Texas, West Coast, Texas, East Coast, Texas

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It’s a geographical club sandwich. About 10 days ago, we headed to the Western Outpost to work a few days and collect the Conestoga to drive it back to Texas for the winter.  I’ve flown the TX-CA route so many times that I can ignore everything going on outside the aircraft window, and by sensing the amount of time in the air and whether we are taking the S route toward Las Vegas or N route via Mono Lake, tell exactly when we are about to cross Shiprock NM or the Grand Canyon.  Quite a skill to have when the pigmen take over the earth.

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So we loaded up the Conestoga in CA and headed out 10-12 days ago, down 101 from San Jose to 152 East from Gilroy over to Interstate 5. We had a cloud bank to contend with on our way past the San Luis Reservoir.

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The route is I-5 to Bakersfield over to Barstow and then a descent into the Mojave Desert.  We had some gusty winds 25-30 mph from the east move the Conestoga around on the highway. At Barstow, we hit Interstate 40 for the long haul across the old Route 66 to the Texas Panhandle.

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We stopped for the night in Kingman AZ, thus saving us another day of having to pay California taxes. Day 2 we headed into one of our favorite stops, Flagstaff AZ. Flagstaff, which sits at 7,000 feet, can be hit and miss with the winter weather. There were remnants of snow on the side of the road, but the temp was about 60 degrees. We stopped at the Diners, Drive Inns and Dives favorite Salsa Bravo Mexican Café for enchiladas and to watch part of the Texas-Baylor game on the big screen. Texas plays spoiler again.

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We watched another part of the Texas-Baylor game in the Conestoga at the Flagstaff visitor center next to the BNSF tracks.  When the game wasn’t on, we counted intermodals on the freight trains–a train every 5 minutes or so.  Railroad cross-roads of the Great Southwest.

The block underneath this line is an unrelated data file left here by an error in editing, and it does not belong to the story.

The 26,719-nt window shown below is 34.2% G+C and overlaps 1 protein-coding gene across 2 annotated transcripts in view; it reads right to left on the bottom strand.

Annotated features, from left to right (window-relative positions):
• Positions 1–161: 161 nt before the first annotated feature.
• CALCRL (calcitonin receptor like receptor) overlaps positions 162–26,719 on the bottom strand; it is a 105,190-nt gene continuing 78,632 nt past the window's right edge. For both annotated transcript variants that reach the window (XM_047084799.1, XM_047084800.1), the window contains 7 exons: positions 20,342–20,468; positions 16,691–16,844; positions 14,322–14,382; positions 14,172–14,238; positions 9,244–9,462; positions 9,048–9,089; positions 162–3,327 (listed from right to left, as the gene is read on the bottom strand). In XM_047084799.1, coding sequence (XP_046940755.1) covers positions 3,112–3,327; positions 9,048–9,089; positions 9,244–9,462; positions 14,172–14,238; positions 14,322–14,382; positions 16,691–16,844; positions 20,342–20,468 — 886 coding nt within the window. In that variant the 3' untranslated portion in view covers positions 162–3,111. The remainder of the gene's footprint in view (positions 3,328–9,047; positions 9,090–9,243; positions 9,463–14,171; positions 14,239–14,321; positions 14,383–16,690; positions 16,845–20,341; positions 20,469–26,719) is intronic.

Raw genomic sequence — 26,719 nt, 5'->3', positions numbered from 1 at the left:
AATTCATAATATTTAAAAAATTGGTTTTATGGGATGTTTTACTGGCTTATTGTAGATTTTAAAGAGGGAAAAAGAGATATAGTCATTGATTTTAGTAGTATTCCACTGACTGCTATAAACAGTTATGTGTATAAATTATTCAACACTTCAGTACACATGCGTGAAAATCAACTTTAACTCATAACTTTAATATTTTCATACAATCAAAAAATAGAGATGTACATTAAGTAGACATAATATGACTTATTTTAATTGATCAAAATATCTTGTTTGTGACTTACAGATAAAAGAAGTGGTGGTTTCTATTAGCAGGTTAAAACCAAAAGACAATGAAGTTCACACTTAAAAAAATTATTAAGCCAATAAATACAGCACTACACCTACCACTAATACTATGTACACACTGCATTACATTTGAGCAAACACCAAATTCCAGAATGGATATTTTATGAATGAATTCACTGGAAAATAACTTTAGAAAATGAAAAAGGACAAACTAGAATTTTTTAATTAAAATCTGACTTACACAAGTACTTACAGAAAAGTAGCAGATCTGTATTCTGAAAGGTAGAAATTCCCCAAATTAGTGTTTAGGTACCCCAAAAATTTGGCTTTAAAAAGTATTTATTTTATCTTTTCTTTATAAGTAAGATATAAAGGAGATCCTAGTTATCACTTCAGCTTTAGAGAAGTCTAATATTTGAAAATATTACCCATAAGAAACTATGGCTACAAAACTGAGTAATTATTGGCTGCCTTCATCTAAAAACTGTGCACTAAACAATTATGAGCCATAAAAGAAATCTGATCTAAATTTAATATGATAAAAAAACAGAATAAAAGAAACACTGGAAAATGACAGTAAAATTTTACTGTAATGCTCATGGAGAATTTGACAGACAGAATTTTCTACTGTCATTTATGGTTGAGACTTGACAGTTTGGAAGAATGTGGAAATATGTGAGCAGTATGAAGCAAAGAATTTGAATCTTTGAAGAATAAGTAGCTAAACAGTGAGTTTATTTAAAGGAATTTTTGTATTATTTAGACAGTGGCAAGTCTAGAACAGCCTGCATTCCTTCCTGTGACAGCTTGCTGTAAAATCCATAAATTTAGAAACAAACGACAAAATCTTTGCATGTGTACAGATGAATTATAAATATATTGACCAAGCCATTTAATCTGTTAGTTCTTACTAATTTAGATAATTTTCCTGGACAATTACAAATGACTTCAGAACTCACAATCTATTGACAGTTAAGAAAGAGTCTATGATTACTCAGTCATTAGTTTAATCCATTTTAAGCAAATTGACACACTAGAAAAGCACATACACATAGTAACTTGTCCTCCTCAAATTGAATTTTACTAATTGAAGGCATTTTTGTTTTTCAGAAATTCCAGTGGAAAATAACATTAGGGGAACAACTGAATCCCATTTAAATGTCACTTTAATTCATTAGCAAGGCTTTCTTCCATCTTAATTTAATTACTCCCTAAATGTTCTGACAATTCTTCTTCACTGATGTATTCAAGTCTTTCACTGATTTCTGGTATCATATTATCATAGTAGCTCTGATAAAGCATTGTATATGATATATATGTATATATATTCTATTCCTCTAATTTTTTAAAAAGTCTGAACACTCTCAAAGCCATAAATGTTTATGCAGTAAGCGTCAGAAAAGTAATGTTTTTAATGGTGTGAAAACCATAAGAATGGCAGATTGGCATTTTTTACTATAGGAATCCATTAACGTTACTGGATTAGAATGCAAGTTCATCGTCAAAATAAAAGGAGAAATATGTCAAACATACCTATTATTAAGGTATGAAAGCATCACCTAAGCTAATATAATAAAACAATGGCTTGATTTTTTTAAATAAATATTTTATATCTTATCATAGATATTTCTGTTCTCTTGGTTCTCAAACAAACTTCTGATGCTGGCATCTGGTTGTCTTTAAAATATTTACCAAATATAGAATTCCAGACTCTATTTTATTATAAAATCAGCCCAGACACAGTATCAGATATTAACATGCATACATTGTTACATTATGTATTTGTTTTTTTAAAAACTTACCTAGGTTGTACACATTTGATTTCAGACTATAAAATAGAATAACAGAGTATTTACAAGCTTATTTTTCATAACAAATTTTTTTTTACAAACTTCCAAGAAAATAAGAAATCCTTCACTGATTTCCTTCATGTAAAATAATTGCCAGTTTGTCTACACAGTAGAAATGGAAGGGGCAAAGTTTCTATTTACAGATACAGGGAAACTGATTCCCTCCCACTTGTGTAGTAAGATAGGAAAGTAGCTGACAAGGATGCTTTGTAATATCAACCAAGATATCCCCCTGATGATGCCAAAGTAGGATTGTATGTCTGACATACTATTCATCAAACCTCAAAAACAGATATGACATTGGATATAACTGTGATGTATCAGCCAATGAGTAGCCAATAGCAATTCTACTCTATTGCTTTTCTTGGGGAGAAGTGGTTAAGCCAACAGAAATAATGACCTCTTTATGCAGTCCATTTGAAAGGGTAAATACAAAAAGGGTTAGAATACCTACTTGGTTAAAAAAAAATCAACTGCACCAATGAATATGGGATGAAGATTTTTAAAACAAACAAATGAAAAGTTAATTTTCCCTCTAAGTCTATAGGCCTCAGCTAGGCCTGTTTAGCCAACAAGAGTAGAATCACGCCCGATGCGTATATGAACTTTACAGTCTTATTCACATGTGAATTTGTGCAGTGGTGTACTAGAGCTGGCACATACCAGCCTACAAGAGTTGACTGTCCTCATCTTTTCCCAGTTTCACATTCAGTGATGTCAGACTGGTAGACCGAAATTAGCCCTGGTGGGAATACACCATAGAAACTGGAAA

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After lunch we made it into New Mexico to spend the evening in ABQ, but first, a quick stop off Interstate 40 to stand on a corner in Winslow AZ.

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We filled up with diesel, and then made it to ABQ around 7 p.m., just in time to watch the late college football games, including the PAC-12 championship game that was going on just a few blocks from the Western Outpost.  We made reservations at one RV park in ABQ, but we arrived after 6 p.m. and their office was closed. So we headed across the highway to a different RV park that was still open. Unfortunately, the sun had gone down so our Breaking Bad self-guided tour was off the table. Maybe next year when we take the Conestoga back West.

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The propane heater in the Conestoga struggled overnight in ABQ as the temp dropped to 25 degrees. We keep a window cracked even in below freezing temps just in case the carbon monoxide detector goes south. By Sunday morning, the LP was at 0, but it was still pumping out some heat.  After hitting an ABQ Starbucks, we were back on Interstate 40 headed East hoping to hit Amarillo by afternoon, but first a quick stop at Clines Corners NM for some authentic, made in China, Indian swag.

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Finally, Texas. Home, with only 5 more hours to Dallas via Highway 287.  Exhale and then back on an airplane for another quick trip. To New York City. Broadway shows.  Italian Restaurants. Conference rooms. And a horrible, crummy, inefficient airport terminal, LGA

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And finally, again, back in Texas today where we managed to get in a 3 mile run at a slow 10 minute pace, because, lest we forget, there is a race in 2 days, where I’ve promised a 9 minute pace. Right.

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 Weather for Sunday is looking miserable for the 6.25 leg of the Marathon Relay. Rain. Cold. Perfect.

About winnebago70x

Between the two of us, we are proud parents, Texans, Texas Exes, long distance runners, cyclists, adventurers, a guitar player, a computer programmer, a great cook, a lawyer, an engineer, a physicist, etc. etc.
This entry was posted in 10K Runs, California, Mountains, Roadtrip, Texas, Winnebago and tagged , , , . Bookmark the permalink.

One Response to Texas, West Coast, Texas, East Coast, Texas

  1. eeltinge says:

    Flagstaff is often cold, but it is the gateway to the south rim of the Grand Canyon and Sedonna. The valley between Sedonna and Prescott is the most beautiful part of AZ (which is saying a lot!). Twice I’ve spent the week between Christmas and New Year’s in Santa Fe NM. Running down to ABQ and up to Taos, it is one of the best holiday destinations. I highly recommend it. The south western cuisine is superb. If I had to go to TX, I’ll stick with Austin and Marfa. Great BBQ!

    Like

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